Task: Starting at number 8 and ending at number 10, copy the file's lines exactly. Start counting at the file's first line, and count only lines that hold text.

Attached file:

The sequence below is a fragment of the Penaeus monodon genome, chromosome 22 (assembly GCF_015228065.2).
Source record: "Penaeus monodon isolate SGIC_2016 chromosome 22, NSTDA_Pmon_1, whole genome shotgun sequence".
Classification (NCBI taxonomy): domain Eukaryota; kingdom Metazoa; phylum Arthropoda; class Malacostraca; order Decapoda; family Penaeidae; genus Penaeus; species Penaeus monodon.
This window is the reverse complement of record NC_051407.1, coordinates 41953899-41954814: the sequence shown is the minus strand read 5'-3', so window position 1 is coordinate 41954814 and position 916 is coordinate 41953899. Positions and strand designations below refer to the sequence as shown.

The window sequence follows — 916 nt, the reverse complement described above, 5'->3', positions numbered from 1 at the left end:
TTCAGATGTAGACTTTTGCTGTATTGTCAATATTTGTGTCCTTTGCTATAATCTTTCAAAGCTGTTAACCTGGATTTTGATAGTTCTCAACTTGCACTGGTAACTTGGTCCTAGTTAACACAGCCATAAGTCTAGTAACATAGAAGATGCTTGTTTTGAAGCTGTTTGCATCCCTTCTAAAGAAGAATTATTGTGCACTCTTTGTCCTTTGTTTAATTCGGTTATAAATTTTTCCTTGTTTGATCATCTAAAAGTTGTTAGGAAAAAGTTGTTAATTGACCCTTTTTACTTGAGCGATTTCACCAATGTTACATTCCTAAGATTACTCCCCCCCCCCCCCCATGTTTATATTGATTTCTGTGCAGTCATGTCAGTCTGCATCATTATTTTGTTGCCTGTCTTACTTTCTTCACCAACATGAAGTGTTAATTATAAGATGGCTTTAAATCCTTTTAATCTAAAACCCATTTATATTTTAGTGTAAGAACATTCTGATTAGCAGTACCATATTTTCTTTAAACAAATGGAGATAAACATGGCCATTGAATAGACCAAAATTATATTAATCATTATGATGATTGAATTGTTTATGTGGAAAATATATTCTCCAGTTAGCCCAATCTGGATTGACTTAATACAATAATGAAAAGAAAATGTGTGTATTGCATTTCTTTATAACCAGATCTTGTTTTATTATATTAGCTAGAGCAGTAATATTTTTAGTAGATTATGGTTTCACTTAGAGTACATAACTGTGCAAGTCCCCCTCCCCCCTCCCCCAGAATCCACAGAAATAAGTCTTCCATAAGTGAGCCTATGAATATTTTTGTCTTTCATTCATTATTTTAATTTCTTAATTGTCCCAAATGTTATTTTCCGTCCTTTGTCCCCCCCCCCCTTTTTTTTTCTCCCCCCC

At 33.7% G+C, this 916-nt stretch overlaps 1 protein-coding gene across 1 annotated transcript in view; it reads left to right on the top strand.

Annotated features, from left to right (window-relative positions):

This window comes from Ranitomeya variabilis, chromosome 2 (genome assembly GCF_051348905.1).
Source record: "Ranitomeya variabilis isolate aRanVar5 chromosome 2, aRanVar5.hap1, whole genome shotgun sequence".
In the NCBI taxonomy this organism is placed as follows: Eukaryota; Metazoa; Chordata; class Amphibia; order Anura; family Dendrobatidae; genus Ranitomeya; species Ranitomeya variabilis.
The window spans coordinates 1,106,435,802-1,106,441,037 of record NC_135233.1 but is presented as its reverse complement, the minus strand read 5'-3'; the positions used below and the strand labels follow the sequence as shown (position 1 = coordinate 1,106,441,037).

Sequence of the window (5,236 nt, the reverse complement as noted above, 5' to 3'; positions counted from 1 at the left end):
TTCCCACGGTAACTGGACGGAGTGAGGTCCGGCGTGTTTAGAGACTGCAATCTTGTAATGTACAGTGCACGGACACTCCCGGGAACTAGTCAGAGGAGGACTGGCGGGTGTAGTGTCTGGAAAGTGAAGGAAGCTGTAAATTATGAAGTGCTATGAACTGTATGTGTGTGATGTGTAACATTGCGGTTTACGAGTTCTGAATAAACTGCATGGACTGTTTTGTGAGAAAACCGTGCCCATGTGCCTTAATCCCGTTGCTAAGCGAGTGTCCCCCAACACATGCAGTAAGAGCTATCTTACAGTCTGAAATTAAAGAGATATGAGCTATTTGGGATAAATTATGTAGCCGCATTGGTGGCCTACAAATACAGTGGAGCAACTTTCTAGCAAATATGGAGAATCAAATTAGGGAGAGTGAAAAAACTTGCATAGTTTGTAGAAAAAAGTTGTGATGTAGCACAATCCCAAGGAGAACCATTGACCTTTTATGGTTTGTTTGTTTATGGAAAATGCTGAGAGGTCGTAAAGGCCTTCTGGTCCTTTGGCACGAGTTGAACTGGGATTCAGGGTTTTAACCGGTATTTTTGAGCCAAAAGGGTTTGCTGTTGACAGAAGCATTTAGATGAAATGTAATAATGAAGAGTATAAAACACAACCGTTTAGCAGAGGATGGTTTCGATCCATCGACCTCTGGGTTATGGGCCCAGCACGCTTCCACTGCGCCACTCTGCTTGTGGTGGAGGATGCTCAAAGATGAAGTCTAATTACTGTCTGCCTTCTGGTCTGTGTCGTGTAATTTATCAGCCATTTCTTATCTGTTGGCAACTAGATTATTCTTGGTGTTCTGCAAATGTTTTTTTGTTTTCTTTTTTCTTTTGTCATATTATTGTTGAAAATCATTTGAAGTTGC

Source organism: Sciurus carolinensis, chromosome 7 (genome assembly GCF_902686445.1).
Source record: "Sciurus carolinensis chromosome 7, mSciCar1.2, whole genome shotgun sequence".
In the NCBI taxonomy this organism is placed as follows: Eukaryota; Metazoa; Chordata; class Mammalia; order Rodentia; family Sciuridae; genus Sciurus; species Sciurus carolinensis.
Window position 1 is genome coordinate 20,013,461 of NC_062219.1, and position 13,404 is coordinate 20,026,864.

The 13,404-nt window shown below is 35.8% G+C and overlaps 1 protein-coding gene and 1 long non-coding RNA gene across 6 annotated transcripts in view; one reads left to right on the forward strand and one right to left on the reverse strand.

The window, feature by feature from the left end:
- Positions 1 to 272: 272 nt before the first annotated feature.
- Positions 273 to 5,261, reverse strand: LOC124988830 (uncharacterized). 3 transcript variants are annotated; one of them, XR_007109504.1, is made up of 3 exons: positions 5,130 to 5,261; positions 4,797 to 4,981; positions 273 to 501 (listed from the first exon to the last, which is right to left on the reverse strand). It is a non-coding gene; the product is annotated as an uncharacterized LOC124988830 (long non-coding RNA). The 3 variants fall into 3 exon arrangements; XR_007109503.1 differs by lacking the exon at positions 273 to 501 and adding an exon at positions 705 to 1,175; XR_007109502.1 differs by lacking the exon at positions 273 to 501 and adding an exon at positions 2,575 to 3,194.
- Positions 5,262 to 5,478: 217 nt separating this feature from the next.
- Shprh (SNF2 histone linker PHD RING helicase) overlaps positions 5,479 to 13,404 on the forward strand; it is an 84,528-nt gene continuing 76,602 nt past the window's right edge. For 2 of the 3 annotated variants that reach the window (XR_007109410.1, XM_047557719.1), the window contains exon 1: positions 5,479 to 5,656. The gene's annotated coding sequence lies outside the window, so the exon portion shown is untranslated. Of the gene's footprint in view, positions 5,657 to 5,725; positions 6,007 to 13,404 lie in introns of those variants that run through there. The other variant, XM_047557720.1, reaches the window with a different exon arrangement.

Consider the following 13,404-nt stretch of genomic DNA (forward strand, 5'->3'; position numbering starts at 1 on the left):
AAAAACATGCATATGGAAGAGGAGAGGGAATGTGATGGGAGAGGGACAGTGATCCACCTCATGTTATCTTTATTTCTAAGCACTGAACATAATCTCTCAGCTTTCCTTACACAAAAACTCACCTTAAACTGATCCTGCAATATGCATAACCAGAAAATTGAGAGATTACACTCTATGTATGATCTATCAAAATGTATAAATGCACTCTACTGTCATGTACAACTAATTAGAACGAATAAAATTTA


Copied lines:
Annotated features, from left to right (window-relative positions):

This window comes from Ranitomeya variabilis, chromosome 2 (genome assembly GCF_051348905.1).
Source record: "Ranitomeya variabilis isolate aRanVar5 chromosome 2, aRanVar5.hap1, whole genome shotgun sequence".